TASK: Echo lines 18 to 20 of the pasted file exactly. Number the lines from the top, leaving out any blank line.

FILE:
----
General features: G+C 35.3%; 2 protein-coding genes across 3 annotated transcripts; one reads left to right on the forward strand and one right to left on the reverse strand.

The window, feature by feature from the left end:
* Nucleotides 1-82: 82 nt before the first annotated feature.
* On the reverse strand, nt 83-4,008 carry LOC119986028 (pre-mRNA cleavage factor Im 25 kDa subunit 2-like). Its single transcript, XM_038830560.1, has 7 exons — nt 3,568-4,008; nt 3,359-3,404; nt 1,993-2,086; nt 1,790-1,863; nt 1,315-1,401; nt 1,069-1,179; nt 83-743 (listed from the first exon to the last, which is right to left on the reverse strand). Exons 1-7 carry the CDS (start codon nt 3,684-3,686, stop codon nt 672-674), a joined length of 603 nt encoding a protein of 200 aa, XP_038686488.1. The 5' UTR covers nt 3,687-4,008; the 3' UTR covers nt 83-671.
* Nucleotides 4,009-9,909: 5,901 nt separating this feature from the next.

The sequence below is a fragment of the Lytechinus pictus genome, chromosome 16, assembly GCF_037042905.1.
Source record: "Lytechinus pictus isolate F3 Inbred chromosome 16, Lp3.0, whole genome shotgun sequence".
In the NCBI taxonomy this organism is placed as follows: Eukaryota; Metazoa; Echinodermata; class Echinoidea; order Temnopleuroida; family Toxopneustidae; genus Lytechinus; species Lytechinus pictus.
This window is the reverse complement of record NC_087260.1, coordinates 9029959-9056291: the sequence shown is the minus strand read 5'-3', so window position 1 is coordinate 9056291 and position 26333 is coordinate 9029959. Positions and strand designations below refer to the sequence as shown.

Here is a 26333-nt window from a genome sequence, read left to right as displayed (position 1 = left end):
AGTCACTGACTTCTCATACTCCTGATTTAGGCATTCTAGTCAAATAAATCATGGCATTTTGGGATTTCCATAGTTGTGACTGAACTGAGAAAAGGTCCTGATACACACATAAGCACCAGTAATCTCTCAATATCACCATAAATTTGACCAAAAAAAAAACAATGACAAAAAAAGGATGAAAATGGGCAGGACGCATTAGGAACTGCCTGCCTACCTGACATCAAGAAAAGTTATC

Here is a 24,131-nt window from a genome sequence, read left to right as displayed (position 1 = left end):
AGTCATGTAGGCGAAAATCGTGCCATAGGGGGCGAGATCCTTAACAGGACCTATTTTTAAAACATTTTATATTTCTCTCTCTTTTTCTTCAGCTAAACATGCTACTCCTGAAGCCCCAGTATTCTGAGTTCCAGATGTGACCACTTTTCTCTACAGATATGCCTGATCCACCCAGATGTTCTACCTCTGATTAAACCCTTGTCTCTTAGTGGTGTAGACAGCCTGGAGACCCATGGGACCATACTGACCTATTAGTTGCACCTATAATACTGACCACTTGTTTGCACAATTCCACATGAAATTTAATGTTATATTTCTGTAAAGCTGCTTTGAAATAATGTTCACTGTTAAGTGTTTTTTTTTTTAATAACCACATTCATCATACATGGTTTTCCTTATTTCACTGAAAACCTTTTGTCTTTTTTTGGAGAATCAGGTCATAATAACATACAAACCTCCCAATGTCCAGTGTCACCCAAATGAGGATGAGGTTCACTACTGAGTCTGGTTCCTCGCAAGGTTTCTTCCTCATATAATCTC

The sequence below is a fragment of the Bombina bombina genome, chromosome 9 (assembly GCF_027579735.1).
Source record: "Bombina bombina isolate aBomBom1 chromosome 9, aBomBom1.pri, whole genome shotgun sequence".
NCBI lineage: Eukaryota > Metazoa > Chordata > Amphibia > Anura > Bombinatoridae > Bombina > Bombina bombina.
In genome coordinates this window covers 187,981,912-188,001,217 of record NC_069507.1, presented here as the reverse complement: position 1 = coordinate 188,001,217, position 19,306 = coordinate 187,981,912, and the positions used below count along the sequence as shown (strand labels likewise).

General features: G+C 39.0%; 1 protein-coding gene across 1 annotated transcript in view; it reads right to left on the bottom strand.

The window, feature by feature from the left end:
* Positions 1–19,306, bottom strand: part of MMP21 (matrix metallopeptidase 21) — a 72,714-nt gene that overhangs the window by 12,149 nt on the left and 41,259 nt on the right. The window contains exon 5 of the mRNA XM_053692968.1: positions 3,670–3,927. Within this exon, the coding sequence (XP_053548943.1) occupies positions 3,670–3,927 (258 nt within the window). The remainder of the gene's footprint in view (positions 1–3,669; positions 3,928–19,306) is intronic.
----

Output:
General features: G+C 39.0%; 1 protein-coding gene across 1 annotated transcript in view; it reads right to left on the bottom strand.

The window, feature by feature from the left end:
* Positions 1–19,306, bottom strand: part of MMP21 (matrix metallopeptidase 21) — a 72,714-nt gene that overhangs the window by 12,149 nt on the left and 41,259 nt on the right. The window contains exon 5 of the mRNA XM_053692968.1: positions 3,670–3,927. Within this exon, the coding sequence (XP_053548943.1) occupies positions 3,670–3,927 (258 nt within the window). The remainder of the gene's footprint in view (positions 1–3,669; positions 3,928–19,306) is intronic.